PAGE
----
When knowing your customer means KNOWING your customer.

With modern Entity Resolution tools the Student Loans Company would be able to quickly and easily identify the correct Emily Hughes, saving costs, avoiding errors and ultimately keeping their customers happier.

Wed Jul 26 05:50:00 EDT 2017
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This week a student in the UK found that, for companies dealing with millions of customers, it’s not always easy to be confident of your single version of the truth when it comes to customer information management.

I remember when I was applying for my student loan at University. Back then it was a paper form with a couple of pages that I had to send with all the details one would expect for a loan application: my name, date of birth, address etc. It wasn’t too laborious and I had the loan arranged pretty easily.

The issue reported has shown this process to be far more disruptive for the student in question. Emily Hughes application was refused as a duplicate, because of another application by her namesake, who happened to be born in a similar location on the same day as her.

In 2015/2016 The Student Loan Company processed 1.24 million student loan enquiries [source] using paper-based forms. Whilst this process has historically worked, times are changing and with digital transformation this process can be more effective using digital means. If this particular loan application had been captured online the chance for error would have been lessened.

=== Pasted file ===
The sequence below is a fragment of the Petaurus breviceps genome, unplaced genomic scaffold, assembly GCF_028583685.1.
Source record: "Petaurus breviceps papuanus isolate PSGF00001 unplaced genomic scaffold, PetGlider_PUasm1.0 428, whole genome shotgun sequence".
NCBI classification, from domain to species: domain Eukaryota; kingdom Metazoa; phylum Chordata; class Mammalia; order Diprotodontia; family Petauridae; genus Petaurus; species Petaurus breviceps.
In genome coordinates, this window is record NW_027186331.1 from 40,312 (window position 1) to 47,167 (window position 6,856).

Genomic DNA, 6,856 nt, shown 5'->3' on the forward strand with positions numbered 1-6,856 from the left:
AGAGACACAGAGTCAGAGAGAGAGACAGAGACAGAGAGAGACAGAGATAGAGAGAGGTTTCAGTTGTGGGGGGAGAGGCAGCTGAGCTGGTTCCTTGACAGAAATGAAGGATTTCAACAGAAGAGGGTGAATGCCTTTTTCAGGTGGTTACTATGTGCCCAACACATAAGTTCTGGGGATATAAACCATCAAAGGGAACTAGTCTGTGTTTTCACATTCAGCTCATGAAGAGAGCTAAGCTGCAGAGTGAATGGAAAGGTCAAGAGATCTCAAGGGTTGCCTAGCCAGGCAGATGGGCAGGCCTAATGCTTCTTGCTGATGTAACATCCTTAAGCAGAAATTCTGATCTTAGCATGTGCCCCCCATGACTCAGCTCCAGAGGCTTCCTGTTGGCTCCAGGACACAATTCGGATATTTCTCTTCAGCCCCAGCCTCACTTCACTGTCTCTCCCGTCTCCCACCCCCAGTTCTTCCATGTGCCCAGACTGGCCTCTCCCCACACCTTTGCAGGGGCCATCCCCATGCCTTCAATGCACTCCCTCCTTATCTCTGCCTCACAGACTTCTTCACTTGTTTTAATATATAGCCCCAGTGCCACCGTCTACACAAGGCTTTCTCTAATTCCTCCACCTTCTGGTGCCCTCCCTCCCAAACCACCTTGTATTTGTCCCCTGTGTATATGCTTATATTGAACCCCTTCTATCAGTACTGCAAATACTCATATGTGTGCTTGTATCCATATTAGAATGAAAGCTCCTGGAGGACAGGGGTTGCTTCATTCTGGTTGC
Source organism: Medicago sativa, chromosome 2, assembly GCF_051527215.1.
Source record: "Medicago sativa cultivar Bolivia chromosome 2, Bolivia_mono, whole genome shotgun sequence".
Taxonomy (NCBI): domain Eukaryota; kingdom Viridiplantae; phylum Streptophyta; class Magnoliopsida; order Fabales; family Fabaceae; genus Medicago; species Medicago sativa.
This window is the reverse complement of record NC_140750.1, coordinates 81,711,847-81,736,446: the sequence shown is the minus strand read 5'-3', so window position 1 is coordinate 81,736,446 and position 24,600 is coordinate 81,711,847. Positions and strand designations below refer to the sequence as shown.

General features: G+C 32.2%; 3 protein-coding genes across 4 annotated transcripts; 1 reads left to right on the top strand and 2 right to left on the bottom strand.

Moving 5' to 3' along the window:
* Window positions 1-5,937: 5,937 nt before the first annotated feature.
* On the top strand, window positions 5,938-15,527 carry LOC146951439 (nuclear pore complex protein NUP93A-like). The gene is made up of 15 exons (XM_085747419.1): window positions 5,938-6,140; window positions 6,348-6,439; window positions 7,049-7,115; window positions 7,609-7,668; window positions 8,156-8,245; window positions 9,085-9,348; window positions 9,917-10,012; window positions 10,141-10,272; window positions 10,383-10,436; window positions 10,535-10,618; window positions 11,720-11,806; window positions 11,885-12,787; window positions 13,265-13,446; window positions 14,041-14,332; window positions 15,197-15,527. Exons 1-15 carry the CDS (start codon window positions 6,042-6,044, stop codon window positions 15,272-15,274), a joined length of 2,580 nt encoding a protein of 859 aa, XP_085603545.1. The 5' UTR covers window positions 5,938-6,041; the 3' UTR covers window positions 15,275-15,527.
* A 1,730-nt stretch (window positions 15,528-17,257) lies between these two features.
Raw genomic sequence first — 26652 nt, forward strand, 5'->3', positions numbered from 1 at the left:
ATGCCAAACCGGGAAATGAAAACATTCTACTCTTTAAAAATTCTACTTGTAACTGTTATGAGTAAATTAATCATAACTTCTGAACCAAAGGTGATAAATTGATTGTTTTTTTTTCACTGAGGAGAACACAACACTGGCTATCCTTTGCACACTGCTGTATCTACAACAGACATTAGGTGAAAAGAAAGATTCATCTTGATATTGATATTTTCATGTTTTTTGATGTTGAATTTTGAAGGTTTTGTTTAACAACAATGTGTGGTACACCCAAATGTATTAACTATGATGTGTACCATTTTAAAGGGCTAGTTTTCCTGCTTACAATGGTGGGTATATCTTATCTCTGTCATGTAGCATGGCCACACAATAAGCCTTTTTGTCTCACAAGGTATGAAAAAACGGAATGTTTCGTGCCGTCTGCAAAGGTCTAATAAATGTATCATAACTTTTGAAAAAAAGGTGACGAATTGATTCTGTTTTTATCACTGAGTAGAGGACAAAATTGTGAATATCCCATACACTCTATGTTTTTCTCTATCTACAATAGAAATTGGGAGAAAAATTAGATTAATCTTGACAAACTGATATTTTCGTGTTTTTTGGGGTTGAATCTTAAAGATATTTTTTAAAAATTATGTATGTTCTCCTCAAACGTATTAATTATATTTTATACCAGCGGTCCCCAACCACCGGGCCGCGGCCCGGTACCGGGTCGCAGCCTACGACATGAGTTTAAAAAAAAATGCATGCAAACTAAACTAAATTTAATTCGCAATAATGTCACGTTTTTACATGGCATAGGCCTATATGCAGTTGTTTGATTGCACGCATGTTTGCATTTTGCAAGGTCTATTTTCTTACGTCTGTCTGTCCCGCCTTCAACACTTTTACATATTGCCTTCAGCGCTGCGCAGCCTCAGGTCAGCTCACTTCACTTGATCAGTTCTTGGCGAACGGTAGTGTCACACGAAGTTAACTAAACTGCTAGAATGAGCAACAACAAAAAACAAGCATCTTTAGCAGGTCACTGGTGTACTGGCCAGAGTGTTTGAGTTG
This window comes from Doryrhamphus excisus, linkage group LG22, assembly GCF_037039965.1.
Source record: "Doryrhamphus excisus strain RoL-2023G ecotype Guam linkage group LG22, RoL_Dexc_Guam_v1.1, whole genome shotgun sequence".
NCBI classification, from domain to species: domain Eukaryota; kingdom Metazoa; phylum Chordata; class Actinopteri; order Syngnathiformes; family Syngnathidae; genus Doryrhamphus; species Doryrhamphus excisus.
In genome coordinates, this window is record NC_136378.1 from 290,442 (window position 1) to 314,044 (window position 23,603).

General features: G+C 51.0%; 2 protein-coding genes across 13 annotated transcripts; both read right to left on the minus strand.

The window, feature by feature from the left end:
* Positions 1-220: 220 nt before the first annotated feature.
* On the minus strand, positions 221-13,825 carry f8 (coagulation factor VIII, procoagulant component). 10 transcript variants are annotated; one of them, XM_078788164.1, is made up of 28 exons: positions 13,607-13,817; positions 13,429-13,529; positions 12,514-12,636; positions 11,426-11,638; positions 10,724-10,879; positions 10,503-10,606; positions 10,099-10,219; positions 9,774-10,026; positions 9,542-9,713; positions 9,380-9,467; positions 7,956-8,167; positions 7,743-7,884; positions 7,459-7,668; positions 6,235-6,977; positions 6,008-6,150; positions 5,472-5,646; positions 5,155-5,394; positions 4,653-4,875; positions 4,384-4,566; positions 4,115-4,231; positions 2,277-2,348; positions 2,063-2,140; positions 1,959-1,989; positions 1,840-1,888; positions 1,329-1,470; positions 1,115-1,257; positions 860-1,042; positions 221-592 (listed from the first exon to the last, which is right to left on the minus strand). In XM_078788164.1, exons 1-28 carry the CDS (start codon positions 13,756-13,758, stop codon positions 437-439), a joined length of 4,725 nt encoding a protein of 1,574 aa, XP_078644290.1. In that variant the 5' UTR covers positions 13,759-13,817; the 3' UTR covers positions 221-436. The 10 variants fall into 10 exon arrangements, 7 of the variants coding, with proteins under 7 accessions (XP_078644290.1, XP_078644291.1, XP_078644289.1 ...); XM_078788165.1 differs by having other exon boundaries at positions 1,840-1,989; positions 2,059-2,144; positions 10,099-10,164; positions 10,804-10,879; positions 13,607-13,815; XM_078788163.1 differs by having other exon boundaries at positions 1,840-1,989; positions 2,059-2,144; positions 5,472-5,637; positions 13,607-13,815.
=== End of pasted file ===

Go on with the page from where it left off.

This automated approach would also provide the opportunity to enable the applicant to self-select address details, which could be validated against fresh reference data.

From the BBC article the Student Loans Company has advised that once Emily’s passport has arrived they will then be able to continue her loan application, in time for the start of term in September. But making sure the loan does get approved and arranged is still a manual process and they still need to confirm her identity.

This is an example of an organisation experiencing difficulties in deciphering between two identical names, and highlights the need for them to understand when Emily Hughes is not in-fact, Emily Hughes. Similar challenges are faced by banks and other financial services organisations when it comes to compliance around anti-money laundering regulation. Many are turning to Entity Resolution, such as that offered by Spectrum from Pitney Bowes, to understand the context around the customer such as location and relationships.

With modern Entity Resolution tools the Student Loans Company would be able to quickly and easily identify the correct Emily Hughes, saving costs, avoiding errors and ultimately keeping their customers happier.

Making sure Emily really is Emily is just as important as knowing that Emily is also not Emily.